Sounds like the beginning of a joke…
But it is not. It is rather just some connections in my mind as I do a mindwalk around the beautiful grounds of our Vincentian Motherhouse in Philadelphia.
The story does have a hero… the Good Samaritan. The two Jesuits are in conversation with each other about the Good Samaritan. This Vincentian, eavesdropping on their conversation, thinks of St. Vincent de Paul.
Let’s begin with Jesus answering the trick question a lawyer put to him. “Tell me who is my neighbor.”
At the end of the story Jesus asks… “Which of these three leaders, do you think, was a neighbor to the man who fell into the hands of the robbers?” (The lawyer) said, ‘The one who showed him mercy.’ Jesus said to him, ‘Go and do likewise.’”(Lk 10:25-37).
The observations of two Jesuits
The one Jesuit has read the passage often. But from the depth of his soul, he brings to light a new connection. The connection is far wider than most of think. The story is not just about two Individuals. It is also a story about society.
“Let us look to the example of the Good Samaritan. Jesus’ parable summons us to rediscover our vocation as citizens of our respective nations and of the entire world, builders of a new social bond. This summons is ever new, yet it is grounded in a fundamental law of our being: we are called to direct society to the pursuit of the common good and, with this purpose in mind, to persevere in consolidating its political and social order, its fabric of relations, its human goals. By his actions, the Good Samaritan showed that “the existence of each and every individual is deeply tied to that of others: life is not simply time that passes; life is a time for interactions”.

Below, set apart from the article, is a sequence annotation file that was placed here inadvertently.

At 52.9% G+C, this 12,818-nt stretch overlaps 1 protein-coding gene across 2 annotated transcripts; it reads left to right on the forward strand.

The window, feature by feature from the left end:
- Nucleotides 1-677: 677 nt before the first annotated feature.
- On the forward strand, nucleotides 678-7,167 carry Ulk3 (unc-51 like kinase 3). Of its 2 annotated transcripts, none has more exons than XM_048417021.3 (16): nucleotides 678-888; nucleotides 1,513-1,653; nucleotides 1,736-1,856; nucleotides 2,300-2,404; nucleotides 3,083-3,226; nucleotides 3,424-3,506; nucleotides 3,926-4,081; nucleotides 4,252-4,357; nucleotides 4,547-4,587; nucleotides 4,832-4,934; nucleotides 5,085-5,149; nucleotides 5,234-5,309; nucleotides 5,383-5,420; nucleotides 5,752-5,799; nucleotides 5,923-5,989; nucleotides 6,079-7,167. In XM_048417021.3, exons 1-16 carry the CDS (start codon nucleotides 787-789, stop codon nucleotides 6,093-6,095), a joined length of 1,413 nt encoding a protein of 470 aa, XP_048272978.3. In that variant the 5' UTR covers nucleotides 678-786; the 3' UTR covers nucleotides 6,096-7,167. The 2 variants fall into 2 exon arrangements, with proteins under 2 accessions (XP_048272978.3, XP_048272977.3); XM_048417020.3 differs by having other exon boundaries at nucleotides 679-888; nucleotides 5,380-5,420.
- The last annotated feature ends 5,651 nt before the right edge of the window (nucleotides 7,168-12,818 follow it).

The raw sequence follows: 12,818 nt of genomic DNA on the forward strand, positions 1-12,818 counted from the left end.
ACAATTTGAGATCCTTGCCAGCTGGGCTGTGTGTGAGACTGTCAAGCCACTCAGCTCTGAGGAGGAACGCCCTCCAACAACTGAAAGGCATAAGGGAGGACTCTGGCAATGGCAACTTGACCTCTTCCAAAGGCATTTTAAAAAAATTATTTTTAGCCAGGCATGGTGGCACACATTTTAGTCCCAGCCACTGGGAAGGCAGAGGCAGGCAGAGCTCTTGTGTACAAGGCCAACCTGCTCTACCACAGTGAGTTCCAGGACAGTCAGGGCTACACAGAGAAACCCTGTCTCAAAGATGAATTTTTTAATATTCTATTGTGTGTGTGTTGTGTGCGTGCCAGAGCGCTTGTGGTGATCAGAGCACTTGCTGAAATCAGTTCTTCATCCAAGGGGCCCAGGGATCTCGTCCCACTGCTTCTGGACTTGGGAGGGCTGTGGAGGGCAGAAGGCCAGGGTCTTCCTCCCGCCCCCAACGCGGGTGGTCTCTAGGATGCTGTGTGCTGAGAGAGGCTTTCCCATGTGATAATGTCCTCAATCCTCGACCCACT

In his mind, the story of the Good Samaritan reminds us we live in a society where we are all connected.
The other Jesuit further unpacks the story. He reframes the story as a parable of perception, saying that in order to really understand the parable we’ve got to see things like the Good Samaritan did.
He points out that 99 out of 100 homilies or other presentations that we’ve heard, the parable makes it feel like the decision is a decision to help in this kind of situation. He believes the more radical decision is the decision to see.
In his mind the two “books” that the first Jesuit wrote must be seen together: “Laudato Si’ taught us that everything is connected; ‘Fratelli Tutti’ teaches us that everyone is connected.”
Once you see that everything else makes sense. It’s a new way of seeing how our society, both in its structure and politics, must be built around seeing the fundamental dignity of each human being living in a home that belongs to each of us, our earth.
St. Vincent did not have a science-based awareness that everything in our common home is connected and each of us bears responsibility for its care. He did see what so many others, especially among the privileged,.. did not see. He ‘saw’ the physical and spiritual sufferings of his sisters and brothers. He saw that Jesus came to bring Good News, not just in empty words or the multiplicity of laws and legal responsibilities. He “saw” that we are all interconnected.